Since sound waves travel in straight lines, is it possible to generate sound such that it can only be heard in a specific direction away from it's source? Normally when we generate a sound, for example when we say something, the sound we make can be heard all around us. The person left and the person right to us can hear us when we say something. I assume this is because when we say something we don't generate a disturbance on one particular particle that propagates the disturbance, but we do this on many particles in many different directions. So I was wondering if it is theoretically (or even practically) possible to make a sound (obviously by a machine and not our voice) that can be heard only for example in front of the source in a specific radius?

EDIT: I assume it is not possible because particles aren't perfectly lined up, so when they hit each other and propagate the disturbance the direction of the sound wave gets deflected. But then again, I read that sound waves travel in straight lines, so what does this mean exactly?

  • $\begingroup$ Your best bet is probably standing sound waves in a tube or tunnel. The maxima would be audibly at some repetitive distances and inaudible in the minima. $\endgroup$
    – Gert
    Dec 5, 2021 at 20:47
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    $\begingroup$ the answer is yes, and it is commercial see holosonics.com $\endgroup$
    – anna v
    Dec 5, 2021 at 20:53
  • $\begingroup$ @annav amazing! do you have any article suggestions to read up on this technique? Do you know why my intuition was wrong that it is not possible because particles are not perfectly lined up? $\endgroup$
    – timtam
    Dec 5, 2021 at 21:05
  • $\begingroup$ just found it by google "directed sound". I knew of the technology of using reflected sound in open air theaters and clubs ( I live in Greece) so that the sound does not propagate outside and disturb neighbors. Sound is modeled with wave equations, the same as light, so it makes sense that a beam can be constructed. $\endgroup$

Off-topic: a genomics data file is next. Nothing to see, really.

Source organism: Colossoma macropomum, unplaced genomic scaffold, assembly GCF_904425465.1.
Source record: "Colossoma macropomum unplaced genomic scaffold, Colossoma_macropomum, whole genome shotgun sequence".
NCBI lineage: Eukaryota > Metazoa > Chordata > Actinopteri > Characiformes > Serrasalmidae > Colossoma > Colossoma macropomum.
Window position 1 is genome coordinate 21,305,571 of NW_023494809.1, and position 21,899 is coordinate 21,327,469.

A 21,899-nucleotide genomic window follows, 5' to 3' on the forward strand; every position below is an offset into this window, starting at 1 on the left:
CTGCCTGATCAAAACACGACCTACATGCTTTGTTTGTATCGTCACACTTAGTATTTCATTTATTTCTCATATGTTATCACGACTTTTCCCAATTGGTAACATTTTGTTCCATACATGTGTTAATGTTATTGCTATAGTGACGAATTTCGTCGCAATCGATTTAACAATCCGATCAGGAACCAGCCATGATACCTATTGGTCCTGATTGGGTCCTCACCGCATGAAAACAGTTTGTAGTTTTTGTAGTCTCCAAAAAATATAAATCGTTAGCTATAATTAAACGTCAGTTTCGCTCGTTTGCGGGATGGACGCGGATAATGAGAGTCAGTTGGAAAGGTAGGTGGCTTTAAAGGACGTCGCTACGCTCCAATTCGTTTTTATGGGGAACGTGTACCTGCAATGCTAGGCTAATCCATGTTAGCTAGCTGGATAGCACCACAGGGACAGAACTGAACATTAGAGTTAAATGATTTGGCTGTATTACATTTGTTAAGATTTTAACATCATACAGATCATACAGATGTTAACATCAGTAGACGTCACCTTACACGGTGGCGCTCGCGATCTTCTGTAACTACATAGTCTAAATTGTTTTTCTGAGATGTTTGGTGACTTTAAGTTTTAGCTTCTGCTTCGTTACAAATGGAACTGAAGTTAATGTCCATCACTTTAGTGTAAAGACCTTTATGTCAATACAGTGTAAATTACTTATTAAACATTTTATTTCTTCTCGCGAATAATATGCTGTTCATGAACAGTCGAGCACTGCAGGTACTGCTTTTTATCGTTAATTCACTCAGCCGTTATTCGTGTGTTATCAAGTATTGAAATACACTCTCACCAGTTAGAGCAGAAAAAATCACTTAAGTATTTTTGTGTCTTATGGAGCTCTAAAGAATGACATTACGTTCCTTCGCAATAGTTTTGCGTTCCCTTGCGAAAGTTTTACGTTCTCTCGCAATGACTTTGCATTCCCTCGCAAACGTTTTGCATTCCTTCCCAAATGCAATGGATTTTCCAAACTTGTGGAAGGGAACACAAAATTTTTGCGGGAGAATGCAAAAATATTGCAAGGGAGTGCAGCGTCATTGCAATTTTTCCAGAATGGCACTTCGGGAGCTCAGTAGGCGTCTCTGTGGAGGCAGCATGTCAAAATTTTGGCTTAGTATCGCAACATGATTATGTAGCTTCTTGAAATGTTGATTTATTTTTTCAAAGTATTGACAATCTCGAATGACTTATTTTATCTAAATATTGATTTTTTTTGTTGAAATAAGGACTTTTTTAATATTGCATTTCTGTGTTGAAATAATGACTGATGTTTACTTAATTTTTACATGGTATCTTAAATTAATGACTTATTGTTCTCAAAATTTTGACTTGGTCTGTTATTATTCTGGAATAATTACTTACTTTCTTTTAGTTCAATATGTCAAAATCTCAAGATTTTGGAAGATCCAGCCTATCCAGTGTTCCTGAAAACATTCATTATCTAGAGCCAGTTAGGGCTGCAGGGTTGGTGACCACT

– anna v
    Dec 5, 2021 at 21:22
  • $\begingroup$ I haven't looked further into holosonic's technology but to my knowledge there are two quite prominent ways to create a narrow (sound) beam. One is already touched upon by Niels Nielsen and can be found in various "flavours". For more information on it you can look for terms like "phased arrays" and "beamforming". The other way is to use modulated ultrasounds. Since ultrasounds can be very directive, you can combine them (pretty much like creating a beating effect) to create modulation in some audible frequencies. Again, I am not sure which one (or if it's a different one) holosonics use. $\endgroup$
    – ZaellixA
    Dec 6, 2021 at 23:43

1 Answer 1


Yes, as Anna V points out. the fundamentals of this process are as follows:

Imagine we have two sound sources near each other, side by side. if we feed them with exactly the same signal, then something resembling a flattish sound wave is set up by the two of them which radiates away. Now if we introduce a slight phase delay between the two sources, there will be zones in front of the sources where the waves cancel and other zones where the waves reinforce themselves. By changing the phase delay you can then make the apparent source of the sound sweep back and forth across the room.

Adding more such sources in a line results in the creation of something called a phased array in which a narrow beam of sound can be formed and then aimed at a wide array of different angles, without having to mechanically swivel the whole array back and forth to aim it in different directions.

This principle also applies to electromagnetic waves and is used to make a steerable, sweeping beam of radar waves from an enormous antenna array which is far too large to be mechanically steered.


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